In a Sept. 3 statement, the Spanish National Research Council (CSIC) announced that the Santa Olalla lagoon, located at the Doñana Natural Park in Andalucia, has completely dried up. The last time it reportedly contained water was in August. Now, only a small puddle remains in the middle of the lagoon that used to see waterfowl and other animals congregate.
According to the CSIC, this was the third instance that the lagoon completely dried up since the Doñana-CSIC Biological Station began recording data on the nature reserve in the 1970s. It emphasized that the natural park, with its significant system of lagoons, has normally been a haven for fauna.
“This is the third time the Santa Olalla lagoon has dried up completely since we have data. It also happened in 1983 and 1995, in both cases coinciding with periods of intense drought,” said Eloy Revilla, director of the station.
While the Doñana reserve has many lagoons, only a few of them hold water in summer – with Santa Olalla being the most stable. The lagoons, borne from the discharge of water from the region’s Doñana aquifer, is home to several strictly aquatic species of flora and fauna. They also serve as a sanctuary for the first wading birds to migrate south after breeding in northern Europe.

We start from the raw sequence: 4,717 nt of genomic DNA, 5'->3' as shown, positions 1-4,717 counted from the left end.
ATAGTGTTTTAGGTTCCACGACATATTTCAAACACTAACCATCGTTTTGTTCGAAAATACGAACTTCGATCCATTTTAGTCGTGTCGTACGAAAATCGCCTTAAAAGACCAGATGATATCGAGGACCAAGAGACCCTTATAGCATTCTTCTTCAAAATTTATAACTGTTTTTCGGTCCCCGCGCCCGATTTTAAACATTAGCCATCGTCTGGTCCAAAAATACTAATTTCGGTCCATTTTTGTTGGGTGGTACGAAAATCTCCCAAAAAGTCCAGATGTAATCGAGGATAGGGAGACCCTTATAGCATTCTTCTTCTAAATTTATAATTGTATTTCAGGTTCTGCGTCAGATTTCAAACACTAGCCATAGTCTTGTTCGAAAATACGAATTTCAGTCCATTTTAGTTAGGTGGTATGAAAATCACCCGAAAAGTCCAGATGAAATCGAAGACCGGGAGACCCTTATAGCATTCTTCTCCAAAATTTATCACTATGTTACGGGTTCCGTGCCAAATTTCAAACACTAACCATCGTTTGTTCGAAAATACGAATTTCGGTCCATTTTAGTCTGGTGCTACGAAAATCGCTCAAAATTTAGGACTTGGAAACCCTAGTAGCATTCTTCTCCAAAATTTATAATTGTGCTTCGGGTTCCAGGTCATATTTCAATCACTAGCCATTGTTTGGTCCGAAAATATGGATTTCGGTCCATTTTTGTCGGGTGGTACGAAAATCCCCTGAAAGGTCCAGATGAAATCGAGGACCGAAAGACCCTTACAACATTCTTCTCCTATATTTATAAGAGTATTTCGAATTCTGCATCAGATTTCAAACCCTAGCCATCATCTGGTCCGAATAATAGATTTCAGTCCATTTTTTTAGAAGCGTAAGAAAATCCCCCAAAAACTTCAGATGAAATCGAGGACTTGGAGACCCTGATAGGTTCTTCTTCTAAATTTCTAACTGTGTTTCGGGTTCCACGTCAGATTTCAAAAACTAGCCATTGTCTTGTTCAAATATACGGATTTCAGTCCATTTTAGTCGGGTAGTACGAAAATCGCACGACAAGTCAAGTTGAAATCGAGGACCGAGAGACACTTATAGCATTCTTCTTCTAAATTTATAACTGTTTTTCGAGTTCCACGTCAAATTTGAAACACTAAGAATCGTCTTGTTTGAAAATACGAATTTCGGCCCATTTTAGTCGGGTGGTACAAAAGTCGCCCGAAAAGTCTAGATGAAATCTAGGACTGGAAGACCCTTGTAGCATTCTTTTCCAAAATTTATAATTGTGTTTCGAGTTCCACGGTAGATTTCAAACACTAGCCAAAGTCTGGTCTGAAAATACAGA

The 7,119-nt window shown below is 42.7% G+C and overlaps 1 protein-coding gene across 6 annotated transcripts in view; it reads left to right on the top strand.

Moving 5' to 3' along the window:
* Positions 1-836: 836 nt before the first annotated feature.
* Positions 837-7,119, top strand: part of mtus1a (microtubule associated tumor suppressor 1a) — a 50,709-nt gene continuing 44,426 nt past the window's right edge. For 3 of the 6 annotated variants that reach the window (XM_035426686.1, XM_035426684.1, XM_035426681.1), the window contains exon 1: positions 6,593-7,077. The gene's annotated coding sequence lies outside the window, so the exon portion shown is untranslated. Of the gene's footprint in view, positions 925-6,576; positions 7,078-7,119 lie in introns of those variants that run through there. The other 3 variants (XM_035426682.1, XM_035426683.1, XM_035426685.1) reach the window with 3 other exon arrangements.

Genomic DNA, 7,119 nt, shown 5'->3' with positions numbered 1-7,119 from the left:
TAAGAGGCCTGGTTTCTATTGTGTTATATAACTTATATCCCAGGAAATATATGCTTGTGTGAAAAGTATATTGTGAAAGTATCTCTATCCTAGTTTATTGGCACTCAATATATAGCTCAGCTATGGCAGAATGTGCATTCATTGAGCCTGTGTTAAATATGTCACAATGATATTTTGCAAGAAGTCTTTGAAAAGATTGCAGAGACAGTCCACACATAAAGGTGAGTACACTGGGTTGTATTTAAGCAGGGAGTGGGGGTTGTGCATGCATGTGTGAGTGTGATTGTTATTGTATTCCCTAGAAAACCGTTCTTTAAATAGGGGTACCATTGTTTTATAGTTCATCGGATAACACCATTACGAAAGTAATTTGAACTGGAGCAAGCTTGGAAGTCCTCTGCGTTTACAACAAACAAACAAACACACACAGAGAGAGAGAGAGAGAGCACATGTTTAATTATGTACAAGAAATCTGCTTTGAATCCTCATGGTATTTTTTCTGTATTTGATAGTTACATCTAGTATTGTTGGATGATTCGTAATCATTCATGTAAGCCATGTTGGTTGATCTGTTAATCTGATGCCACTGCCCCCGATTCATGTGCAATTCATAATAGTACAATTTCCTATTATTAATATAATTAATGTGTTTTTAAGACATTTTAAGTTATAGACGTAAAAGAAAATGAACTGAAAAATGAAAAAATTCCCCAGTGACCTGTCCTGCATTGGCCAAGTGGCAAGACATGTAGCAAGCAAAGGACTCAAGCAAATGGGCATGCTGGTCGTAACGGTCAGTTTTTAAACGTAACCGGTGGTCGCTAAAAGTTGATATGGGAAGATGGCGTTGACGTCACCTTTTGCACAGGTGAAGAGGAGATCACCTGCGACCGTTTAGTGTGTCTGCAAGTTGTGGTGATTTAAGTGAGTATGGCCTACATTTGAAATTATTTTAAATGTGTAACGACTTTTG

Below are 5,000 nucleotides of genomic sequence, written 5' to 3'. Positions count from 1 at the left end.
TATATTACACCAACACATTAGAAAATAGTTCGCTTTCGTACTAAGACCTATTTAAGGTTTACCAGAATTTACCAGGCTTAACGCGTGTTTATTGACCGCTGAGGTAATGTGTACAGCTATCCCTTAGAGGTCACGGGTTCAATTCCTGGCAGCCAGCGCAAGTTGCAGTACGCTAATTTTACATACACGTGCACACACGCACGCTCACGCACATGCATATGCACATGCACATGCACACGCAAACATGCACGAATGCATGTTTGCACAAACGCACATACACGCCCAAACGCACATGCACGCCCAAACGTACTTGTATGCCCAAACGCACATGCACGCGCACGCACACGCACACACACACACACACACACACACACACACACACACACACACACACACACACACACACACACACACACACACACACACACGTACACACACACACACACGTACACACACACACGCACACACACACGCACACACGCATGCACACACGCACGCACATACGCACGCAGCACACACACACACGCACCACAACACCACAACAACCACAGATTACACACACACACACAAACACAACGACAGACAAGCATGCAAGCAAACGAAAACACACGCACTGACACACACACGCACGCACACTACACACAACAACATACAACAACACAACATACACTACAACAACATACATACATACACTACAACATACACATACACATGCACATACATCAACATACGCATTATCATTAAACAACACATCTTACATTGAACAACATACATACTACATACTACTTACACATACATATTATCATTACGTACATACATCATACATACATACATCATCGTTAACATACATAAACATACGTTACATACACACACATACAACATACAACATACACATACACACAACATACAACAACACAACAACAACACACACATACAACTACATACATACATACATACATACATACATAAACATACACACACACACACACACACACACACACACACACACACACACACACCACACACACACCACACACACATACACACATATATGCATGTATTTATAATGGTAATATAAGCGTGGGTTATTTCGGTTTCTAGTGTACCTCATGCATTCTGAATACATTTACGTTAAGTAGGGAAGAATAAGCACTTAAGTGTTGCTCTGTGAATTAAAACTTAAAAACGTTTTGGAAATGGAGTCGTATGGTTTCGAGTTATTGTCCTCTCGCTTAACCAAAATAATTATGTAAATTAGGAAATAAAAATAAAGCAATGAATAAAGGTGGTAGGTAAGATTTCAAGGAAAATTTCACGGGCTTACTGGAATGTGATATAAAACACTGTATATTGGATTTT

Revilla said Doñana no longer has enduring lagoons, while the section of rice fields planted this year is a third of normal because of the lack of water.
The CSIC stated that the drought in Europe, which is specifically intense on the Iberian Peninsula, is causing chaos on the nature reserve, but warned that the most disturbing matter is that this has been happening for a long time. (Related: Europe struggles amid WORST DROUGHT in 500 years)
Intensive water demand to blame for lagoon’s exhaustion
According to Revilla, rainfall in Doñana has been below normal for 10 consecutive years.
Wetlands and the species that rely on them, such as waterfowl, are specifically affected and forced to move in search of areas where water remains accessible during the most challenging times of the dry season.
The station director pointed his finger at ongoing exploitation through exhaustive agriculture and fixation for human consumption as the culprit for Santa Olalla’s exhaustion. This demand, even in the dry years, has also undermined both the temporary and stable lagoons at the natural park.
Moreover, Revilla pointed to the water demand of the Matalascañas resort as another factor. The resort’s water consumption increases in the summer as tourists arrive. This increases the population from just a few thousand to about 100,000 – greatly impacting the lagoons.
Given the severe condition facing the Santa Olalla lagoon, Revilla has called for quick action to stop the withdrawal of groundwater from Matalascañas. “It cannot be that while the lawns of Matalascañas continue to be irrigated, the lagoons of Doñana dry up completely,” he said.
Biologists and hydrogeologists have been warning about Matalascañas’ effects on the lagoons since 1988, but it appears their warnings fell on deaf ears. The huge empty areas around the 2,409-square kilometers aquifer, however, may serve as a more serious warning.
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Watch the video below to know how the Yangtze River in China has dried up because of a drought.
This video is from the High Hopes channel on Brighteon.com.
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